Immigrant and Refugee Communities

Chicago is an official welcoming city. The 40th Ward Office is a safe haven for undocumented neighbors who live in the ward. We will work together to make sure that all of our choices as a city honor our immigrant neighbors as neighbors. All people deserve to live in safety and security.

Volunteers and donations needed to help newly arrived migrants.

Human Rights and Immigration

Know your rights if you encounter ICE

Everyone in the United States, including undocumented immigrants, has rights under the U.S. Constitution. If you encounter an immigration or law enforcement officer, you can inform them of your rights:

  1. To remain silent and not answer questions.
  2. To contact an attorney immediately, if you are detained.
  3. To refuse to sign anything without advice from an attorney

24-Hour Emergency Support

Call the Illinois Coalition for Immigrant and Refugee Rights (ICIRR) Family Support Hotline at 1-855-HELP-MY-FAMILY (1-855-435-7693).

  • National Immigrant Justice Center (NJIC) – Chicago residents are eligible for free legal services. Immigrants living in the Chicago, Illinois and Goshen, Indiana, region can obtain low-cost legal consultations and representation. Call 312-660-1370 or email
    • The phone line is open to appointment requests Tuesday, Wednesday and Thursday from 8:30 a.m. to 4:30 p.m.
    • NIJC will only respond to emails requesting an appointment for a legal consultation.
  • The Resurrection Project offers high-quality immigration legal services aimed at keeping Illinois immigrant families together. Phone: 312-763-3229
  • The Greater Chicago Legal Clinic (GCLC) immigration team specializes in family-based immigration assistance, including filing petitions for relatives, adjustments, consular processing, waivers, renewals of permanent resident cards, removal of conditions on marriage-based permanent resident cards, fiancé(e) visas, naturalizations, deportation defense, claims under the Violence Against Women Act (VAWA), and U visas.
  • U.S. Department of Justice list of free legal service providers:
  • Immigration Legal and Social Service Providers – this list is maintained by the National Immigrant Justice Center

U.S. Citizen and Immigration Services (UCSIS)

UCSIS hotline

The UCSIS hotline is a toll-free automated service that answers general questions 24 hours a day. Dial 800-375-5283 (TTY 800-767-1833) and ask your question in English or Spanish. The system will answer your question and can send you links to forms and information by email or text. Outside the U.S? Call 212-620-3418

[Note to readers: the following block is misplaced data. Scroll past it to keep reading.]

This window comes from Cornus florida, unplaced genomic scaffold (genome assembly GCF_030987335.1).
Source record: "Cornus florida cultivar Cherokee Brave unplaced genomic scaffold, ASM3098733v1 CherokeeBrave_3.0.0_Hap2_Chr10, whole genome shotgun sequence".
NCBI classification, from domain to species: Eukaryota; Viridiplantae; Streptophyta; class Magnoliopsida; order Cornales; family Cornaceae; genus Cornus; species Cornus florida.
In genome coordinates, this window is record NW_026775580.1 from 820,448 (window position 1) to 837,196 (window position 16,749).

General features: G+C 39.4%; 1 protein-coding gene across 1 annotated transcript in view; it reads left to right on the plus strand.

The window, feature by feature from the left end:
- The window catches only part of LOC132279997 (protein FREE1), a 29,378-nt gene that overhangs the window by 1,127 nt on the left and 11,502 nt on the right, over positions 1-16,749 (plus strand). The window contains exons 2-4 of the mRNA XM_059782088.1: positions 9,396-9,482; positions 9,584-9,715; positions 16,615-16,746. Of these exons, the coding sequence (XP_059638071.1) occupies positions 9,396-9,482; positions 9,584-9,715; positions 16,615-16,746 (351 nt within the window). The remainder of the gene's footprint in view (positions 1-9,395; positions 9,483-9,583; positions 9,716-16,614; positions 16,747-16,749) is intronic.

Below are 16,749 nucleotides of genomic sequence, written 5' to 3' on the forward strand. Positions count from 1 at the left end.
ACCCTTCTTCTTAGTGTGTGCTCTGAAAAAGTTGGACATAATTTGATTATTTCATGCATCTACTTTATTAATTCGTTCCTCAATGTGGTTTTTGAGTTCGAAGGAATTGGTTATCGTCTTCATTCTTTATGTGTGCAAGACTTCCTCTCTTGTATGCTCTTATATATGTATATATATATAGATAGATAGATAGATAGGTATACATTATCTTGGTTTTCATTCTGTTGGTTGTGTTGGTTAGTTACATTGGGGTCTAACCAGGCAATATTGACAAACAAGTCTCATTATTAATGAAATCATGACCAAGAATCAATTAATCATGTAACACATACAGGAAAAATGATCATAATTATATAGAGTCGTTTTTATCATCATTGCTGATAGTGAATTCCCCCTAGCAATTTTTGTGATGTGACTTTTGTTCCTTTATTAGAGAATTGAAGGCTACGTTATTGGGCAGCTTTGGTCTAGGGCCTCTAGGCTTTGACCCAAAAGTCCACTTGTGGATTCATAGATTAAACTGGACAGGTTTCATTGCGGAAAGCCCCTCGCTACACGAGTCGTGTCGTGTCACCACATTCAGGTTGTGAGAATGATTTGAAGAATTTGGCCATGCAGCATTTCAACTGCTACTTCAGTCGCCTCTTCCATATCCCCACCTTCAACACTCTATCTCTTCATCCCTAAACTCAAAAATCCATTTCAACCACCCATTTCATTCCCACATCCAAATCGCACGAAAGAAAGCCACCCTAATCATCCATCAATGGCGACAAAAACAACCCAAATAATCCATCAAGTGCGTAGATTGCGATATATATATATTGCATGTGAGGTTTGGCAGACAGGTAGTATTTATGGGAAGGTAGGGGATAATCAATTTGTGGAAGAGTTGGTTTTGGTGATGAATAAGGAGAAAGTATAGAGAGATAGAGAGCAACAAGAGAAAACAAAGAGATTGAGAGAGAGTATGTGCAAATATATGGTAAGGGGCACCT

Check case status

Check the case status of an immigration application, petition, or other request if you know your receipt number. The receipt number consists of three letters-for example, EAC, WAC, LIN, SRC, NBC, MSC or IOE-and 10 numbers. You can find it on notices of action U.S. Citizen and Immigration Services (USCIS) has sent you.

Education for Undocumented Students

Many Chicago area schools offer contacts and resources for undocumented students. The Illinois Association for College Admission Counseling provides school specific information.

Additional scholarships, funding and resources for undocumented students seeking higher education are available through the City of Chicago, Office of New Americans.

Deferred Action for Childhood Arrivals (DACA)

DACA and immigrant youth are impacted by ongoing federal litigation. Currently, only those that applied and obtained DACA at the onset of this program can continue to renew. If someone has not filed previously, even if they were eligible, they cannot file now. If their DACA is expired, they may still be able to file for a renewal. 

Information and resources

Access City Services

Call 3-1-1 or (312) 744-5000

The City’s 311 operators have been given special instruction to help youth and families connect with supportive services throughout the city. Chicago residents are encouraged to call 311 for services related to human rights; immigration services and health services; services specifically for families, children and youth; and legal services. These resources will be provided in both English and Spanish, as well as other languages as needed.

Chicago CityKey Program

The CityKey card is a photo identification card available to all Chicago residents which will not convey information about national origin or legal status. For many residents who do not have an identification card, CityKey can serve as an official government issued identification and can be used to access city services. Learn more and apply for this free city resource online at the Chicago City Clerk’s website,

Social Services

COVID-19 vaccines and boosters are free to everyone. You don’t need to have health insurance. To receive the vaccine, you will be asked to provide your name, address and contact information – but not your immigration status. Undocumented immigrants and refugees may be eligible for some services and assistance.

Cultural Centers, Additional Non-Profit Resources

  • Rohingya Cultural Center – Community-based social service organization aimed at serving the needs of the Rohingya refugee population in Chicago
  • Centro Romero – Community-based organization that serves the refugee immigrant population on the northeast side of Chicago
  • The Ethiopian Community Association of Chicago – Serving Immigrants & Refugees Since 1984
  • RefugeeOne – RefugeeOne creates opportunity for refugees fleeing war, terror, and persecution to build new lives of safety, dignity, and self-reliance. ​

New Arrivals in the City of Chicago

Contact the 40th Ward Office

Our office works to ensure you feel supported, connected, and valued. Please reach out with any questions or concerns you may have—we are here to help!